Four years ago, Zoltan Pozsar helped change how policy makers visualise the financial world when he worked with colleagues at the New York Federal Reserve to create a gigantic wall map of shadow banking. Astonishingly, it was the first time anyone had laid out these financial flows in detailed, graphic form. And by doing that, the NY Fed researchers showed why the sector mattered – and why policy makers needed to rethink how the financial ecosystem did (or did not) work.
Now Pozsar has left the NY Fed and teamed up with Paul McCulley, the former investment luminary of Pimco (and the man who coined that phrase 'shadow banking') to tackle another issue. But this time, it is not securitisation they want to map – but 'helicopter money', or quantitative easing.
For Pozsar and McCulley argue that just as we needed to rethink finance five years ago, we now need to embrace a new mental map of central banks. For while there has been a widespread assumption that central bank independence is always a good thing, they argue, this paradigm does not hold true. "As long as there will be secular debt cycles, central bank independence will be a station, not a final destination,” they insist.
And while that assertion will horrify some commentators, the map provides a timely device to stimulate debate; and doubly so given the splits inside the Federal Reserve about the merits of quantitative easing – and the policy dilemma besetting the European Central Bank, as the European economy ails.
The key issue at stake, Pozsar and McCulley argue, is that long-term debt cycles tend to produce diametrically opposed states of the world, in two different fields, which can be plotted as axes on a graph. Sometimes private sector creditors are in a 'leveraging' mode; sometimes they are 'deleveraging' instead. So too with public policy: sometimes fiscal policy is restrictive (via austerity); sometimes it is stimulative (ie governments are borrowing).
If you plot those two factors as two different axes on a chart, you get four quadrants, representing different points in economic history. When public and private activity is stimulative, there is a credit boom (which central banks need to rein in by damping inflation). When you have deleveraging in one sector, the pattern is mixed. But when both the private and public sector are deleveraging, there is often deflation and a liquidity trap: borrowers do not want to borrow, no matter how cheap money becomes, making monetary policy less effective.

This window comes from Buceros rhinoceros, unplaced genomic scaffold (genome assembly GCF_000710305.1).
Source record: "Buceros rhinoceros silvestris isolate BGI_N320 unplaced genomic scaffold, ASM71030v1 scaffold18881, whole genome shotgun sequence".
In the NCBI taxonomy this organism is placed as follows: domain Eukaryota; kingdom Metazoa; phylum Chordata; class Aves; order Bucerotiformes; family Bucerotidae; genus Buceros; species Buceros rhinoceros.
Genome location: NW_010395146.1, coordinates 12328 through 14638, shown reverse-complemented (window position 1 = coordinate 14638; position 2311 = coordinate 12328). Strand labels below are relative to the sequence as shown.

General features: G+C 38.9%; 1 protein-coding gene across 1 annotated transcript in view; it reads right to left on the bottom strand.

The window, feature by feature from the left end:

So, Pozsar and McCulley argue that in this fourth quadrant we need to embrace a mental flip. Instead of considering central bank independence to be a good thing, because it prevents inflation, central banks need to lose that independence, and work under finance ministries instead. Monetary policy and fiscal expansion must both be stimulative, since loose money alone will not work. Thus the central bank needs to monetise the public debt by buying lots of government bonds, say, or take other steps to co-ordinate fiscal and monetary measures.
Now a cynic might suggest that some Western central banks have already done this, by accident, if not design; the Fed has been gobbling up treasury bonds. Indeed, in 2003, before becoming Fed chairman, Ben Bernanke himself observed that it is "important to recognise that the role of an independent central bank is different in inflationary and deflationary environments. In the face of inflation... the virtue of an independent central bank is its ability to say "no” to the government. [In private deleveraging cycles], however... greater co-operation for a time between [central banks] and fiscal authorities is in no way inconsistent with the independence of the central banks.”
But I doubt that Bernanke would choose such language today; in the current climate, particularly in the US, "monetisation” is a dirty word. Most Western governments are committed to fiscal austerity. And there is so much political fragmentation in the eurozone and the US that it is hard to imagine anybody actually developing a proactive and rational plan to co-ordinate monetary and fiscal policy.
As Pozsar and McCulley also show, history provides ample evidence that policy paradigms can sometimes shift. In the years after the second world war, central banks effectively lost their independence, when the West embarked on financial repression. In the interwar years, central banks lost control even more dramatically, as crises hit Germany.
We are not in the same place today: the US, say, faces modest inflation, not deflation. But it would be a bold investor who would assume history could never be replayed, if the economic crises grind on.
If there is one thing we learnt in the 2008 financial crisis, it is that events which once appeared unimaginable do sometimes occur. In retrospect, the only reason we were surprised by events was that we had a bad (or limited) mental map of how the world worked. Shadow banking was one case in point. It is unlikely to be the last.
Copyright the Financial Times 2013.